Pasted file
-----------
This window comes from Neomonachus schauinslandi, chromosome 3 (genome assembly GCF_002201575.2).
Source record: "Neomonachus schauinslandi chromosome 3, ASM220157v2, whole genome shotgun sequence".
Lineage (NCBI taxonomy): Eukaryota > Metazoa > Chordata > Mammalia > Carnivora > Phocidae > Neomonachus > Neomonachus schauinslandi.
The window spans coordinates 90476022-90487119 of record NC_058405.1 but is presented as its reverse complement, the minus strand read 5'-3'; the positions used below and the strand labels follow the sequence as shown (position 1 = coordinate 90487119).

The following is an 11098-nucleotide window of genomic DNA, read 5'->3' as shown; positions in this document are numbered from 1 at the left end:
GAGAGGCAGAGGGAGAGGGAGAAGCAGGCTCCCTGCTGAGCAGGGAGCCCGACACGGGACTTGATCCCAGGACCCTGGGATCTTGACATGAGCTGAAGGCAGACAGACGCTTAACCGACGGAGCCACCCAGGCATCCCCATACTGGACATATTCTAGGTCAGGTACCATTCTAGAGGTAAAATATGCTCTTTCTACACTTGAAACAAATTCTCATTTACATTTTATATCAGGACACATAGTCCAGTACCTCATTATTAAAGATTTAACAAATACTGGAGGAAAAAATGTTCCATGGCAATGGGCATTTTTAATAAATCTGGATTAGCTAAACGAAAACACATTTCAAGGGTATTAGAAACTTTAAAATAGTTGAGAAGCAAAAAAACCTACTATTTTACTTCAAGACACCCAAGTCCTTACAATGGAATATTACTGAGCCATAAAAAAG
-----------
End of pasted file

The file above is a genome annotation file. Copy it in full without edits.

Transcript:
This window comes from Neomonachus schauinslandi, chromosome 3 (genome assembly GCF_002201575.2).
Source record: "Neomonachus schauinslandi chromosome 3, ASM220157v2, whole genome shotgun sequence".
Lineage (NCBI taxonomy): Eukaryota > Metazoa > Chordata > Mammalia > Carnivora > Phocidae > Neomonachus > Neomonachus schauinslandi.
The window spans coordinates 90476022-90487119 of record NC_058405.1 but is presented as its reverse complement, the minus strand read 5'-3'; the positions used below and the strand labels follow the sequence as shown (position 1 = coordinate 90487119).

The following is an 11098-nucleotide window of genomic DNA, read 5'->3' as shown; positions in this document are numbered from 1 at the left end:
GAGAGGCAGAGGGAGAGGGAGAAGCAGGCTCCCTGCTGAGCAGGGAGCCCGACACGGGACTTGATCCCAGGACCCTGGGATCTTGACATGAGCTGAAGGCAGACAGACGCTTAACCGACGGAGCCACCCAGGCATCCCCATACTGGACATATTCTAGGTCAGGTACCATTCTAGAGGTAAAATATGCTCTTTCTACACTTGAAACAAATTCTCATTTACATTTTATATCAGGACACATAGTCCAGTACCTCATTATTAAAGATTTAACAAATACTGGAGGAAAAAATGTTCCATGGCAATGGGCATTTTTAATAAATCTGGATTAGCTAAACGAAAACACATTTCAAGGGTATTAGAAACTTTAAAATAGTTGAGAAGCAAAAAAACCTACTATTTTACTTCAAGACACCCAAGTCCTTACAATGGAATATTACTGAGCCATAAAAAAG